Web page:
Justia Washington Supreme Court Opinion Summaries

Articles Posted in Civil Rights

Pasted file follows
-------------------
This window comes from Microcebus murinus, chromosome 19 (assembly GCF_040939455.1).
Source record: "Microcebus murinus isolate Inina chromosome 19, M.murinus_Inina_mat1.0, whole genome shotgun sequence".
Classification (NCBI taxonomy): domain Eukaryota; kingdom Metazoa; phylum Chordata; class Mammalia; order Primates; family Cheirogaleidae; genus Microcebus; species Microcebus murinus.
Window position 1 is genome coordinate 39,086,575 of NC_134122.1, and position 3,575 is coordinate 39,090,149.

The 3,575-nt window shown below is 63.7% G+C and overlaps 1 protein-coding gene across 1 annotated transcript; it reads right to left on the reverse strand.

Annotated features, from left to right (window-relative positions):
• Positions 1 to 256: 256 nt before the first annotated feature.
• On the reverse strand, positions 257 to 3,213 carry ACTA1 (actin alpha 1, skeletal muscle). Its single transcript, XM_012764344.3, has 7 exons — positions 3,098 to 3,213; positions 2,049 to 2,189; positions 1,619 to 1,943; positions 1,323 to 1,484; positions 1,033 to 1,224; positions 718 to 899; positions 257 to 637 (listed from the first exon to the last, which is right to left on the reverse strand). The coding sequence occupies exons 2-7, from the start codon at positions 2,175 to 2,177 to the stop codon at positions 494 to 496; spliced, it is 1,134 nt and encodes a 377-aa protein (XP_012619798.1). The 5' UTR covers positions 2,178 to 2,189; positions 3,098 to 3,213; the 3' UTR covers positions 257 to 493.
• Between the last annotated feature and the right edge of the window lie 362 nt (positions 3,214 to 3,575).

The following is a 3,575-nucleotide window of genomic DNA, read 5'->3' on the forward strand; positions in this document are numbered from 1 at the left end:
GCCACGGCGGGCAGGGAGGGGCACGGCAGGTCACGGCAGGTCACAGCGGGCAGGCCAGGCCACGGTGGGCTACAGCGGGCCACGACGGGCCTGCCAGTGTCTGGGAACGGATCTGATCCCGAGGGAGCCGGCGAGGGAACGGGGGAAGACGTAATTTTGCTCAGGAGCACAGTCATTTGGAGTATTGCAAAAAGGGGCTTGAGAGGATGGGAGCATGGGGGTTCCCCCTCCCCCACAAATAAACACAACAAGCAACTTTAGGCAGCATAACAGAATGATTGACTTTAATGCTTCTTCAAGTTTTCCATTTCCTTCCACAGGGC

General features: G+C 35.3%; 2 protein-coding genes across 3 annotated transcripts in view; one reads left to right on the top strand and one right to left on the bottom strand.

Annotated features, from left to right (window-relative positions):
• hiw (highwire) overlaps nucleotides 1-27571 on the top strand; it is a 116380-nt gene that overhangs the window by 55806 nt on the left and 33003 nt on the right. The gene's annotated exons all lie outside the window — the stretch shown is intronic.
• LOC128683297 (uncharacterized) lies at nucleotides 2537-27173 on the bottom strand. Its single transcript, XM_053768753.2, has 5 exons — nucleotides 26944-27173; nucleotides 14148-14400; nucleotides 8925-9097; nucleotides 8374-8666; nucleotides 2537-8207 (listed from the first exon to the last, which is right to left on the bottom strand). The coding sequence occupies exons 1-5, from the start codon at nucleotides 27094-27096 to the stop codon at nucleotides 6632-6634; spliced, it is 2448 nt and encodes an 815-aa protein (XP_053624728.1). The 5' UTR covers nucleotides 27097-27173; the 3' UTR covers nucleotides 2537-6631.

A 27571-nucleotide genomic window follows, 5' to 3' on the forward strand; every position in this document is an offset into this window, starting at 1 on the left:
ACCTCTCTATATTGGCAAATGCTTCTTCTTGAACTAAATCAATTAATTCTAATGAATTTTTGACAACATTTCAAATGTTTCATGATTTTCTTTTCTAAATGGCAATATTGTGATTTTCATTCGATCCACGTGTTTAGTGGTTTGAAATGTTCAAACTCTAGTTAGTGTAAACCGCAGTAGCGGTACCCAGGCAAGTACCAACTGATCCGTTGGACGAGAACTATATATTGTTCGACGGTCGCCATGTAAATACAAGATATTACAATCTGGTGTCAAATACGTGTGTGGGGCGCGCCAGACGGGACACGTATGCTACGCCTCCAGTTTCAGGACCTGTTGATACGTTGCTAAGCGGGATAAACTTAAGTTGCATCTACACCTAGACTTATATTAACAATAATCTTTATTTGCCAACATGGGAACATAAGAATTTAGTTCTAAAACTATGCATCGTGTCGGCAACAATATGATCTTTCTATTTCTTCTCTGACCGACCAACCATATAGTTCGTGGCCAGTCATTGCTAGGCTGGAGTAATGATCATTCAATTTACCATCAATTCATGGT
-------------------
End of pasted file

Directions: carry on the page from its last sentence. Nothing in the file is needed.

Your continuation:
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The case revolves around Jack Potter, a man who lived in a 23-foot travel trailer hitched to his truck, which he parked on public lots and streets in the city of Lacey, Washington. In 2019, the city passed an ordinance barring people from parking such large vehicles and trailers on public lots and streets for more than four hours per day. The city then ordered Potter to move his trailer and truck off the city hall parking lot and off Lacey streets. Potter sued the city, claiming that its new ordinance violated his state constitutional “right to reside,” which he argued was inherent in the state constitutional right to intrastate travel.The case was initially filed in Thurston County Superior Court but was later moved to the federal district court for the Western District of Washington. The district court granted summary judgment to the city on nearly all of its claims, including Potter’s state right to intrastate travel claim. The court explained that the ordinance did not fundamentally impede the right to exist or reside in a given area. It was a parking ordinance applicable to all people in Lacey, and only by extension did it restrict the manner in which a person could live in Lacey. The right to travel did not include a right to live in a certain manner.The case was then appealed to the Ninth Circuit Court of Appeals, which certified questions of state law to the Supreme Court of the State of Washington. The Supreme Court held that the RV parking ordinance did not violate Potter’s claimed Washington State constitutional right to intrastate travel. Potter had not established that his claimed right to reside was inherent in a Washington state constitutional right to intrastate travel or that it protected his preferred method of residing in Lacey: by siting his 23-foot trailer on a public street in violation of generally applicable parking ordinances. View "Potter v. City of Lacey" on Justia Law